Another newspaper in Minnesota is yielding to the economics of the newspaper industry and cutting back the number of days it issues a printed paper.
he Rochester Post Bulletin has announced it will no longer issue a printed Friday edition. It will publish only five days a week.
The paper’s publisher tried to portray the decision as a step ahead for quality journalism.
“Having a modern business model that fits today’s world will allow us to improve the paper overall, while protecting our readers from price increases for the foreseeable future” said Publisher Len R. Small. “Everybody knows the world is changing, and we intend to prepare for a better future.”
Is the business better off eliminating the printed product? Or is it the beginning of the end?
The Post Bulletin claims its analysis of other papers in the nation that have cut back print production shows it can be successful, although it didn’t say what constitutes “success.”
The New Orleans Times Picayune was one of the first large newspapers to give up on print when it made the move to three-days-a week in 2012. It cut the number of journalists while insisting the journalism would be even better, a neat trick.
A year later, another newspaper (The Advocate out of Baton Rouge) started a New Orleans edition to mixed success.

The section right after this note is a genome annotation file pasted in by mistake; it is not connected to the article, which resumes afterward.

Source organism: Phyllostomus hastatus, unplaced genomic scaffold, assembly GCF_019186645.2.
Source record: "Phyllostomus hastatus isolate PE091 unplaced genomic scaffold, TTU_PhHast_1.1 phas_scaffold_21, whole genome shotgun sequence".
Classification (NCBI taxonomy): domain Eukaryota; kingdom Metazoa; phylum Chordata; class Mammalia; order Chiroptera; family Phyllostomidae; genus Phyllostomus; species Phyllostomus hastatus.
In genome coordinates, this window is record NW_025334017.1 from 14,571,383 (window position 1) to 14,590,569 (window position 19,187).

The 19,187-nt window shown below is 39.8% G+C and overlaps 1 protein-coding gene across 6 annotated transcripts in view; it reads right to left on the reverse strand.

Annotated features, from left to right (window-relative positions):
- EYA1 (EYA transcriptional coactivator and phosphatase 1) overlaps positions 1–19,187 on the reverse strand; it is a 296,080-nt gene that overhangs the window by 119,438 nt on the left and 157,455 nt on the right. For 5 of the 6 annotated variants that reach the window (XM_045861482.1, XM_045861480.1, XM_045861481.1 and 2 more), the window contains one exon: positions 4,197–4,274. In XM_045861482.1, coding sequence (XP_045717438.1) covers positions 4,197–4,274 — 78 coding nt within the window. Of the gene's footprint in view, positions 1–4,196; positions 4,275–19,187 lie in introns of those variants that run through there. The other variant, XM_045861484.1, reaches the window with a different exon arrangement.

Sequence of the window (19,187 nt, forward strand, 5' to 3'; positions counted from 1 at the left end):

The Times Picayune’s online daily replacement — NOLA.com — is still going and when tornadoes struck the area earlier this year, it patted itself on the back for being better than the old method.
In the PB’s case, it will move content — obituaries, for example — to other days of the week while increasing content on its website.
“Plainly stated, quality local journalism comes at a cost, but is an investment for both our future and the community’s,” Kristy Mintz, the Post Bulletin’s marketing director, said in today’s notice. “Subscription fees only pay a small portion of the cost of delivering the news. Income from ad revenue is changing. A five-day press schedule is the most viable option for maintaining and improving our 24/7 news coverage and developing Postbulletin.com, one of the most visited news websites in Minnesota, with over 500,000 monthly readers.”
The Post Bulletin is the second paper in Minnesota to cut production this year. In April, the Globe of Worthington — formerly the Worthington Daily Globe — began publishing only two days a week, ending a streak of daily papers in the city that began in 1872.
By Bob Collins
Published November 29, 2017
From Minnesota Public Radio: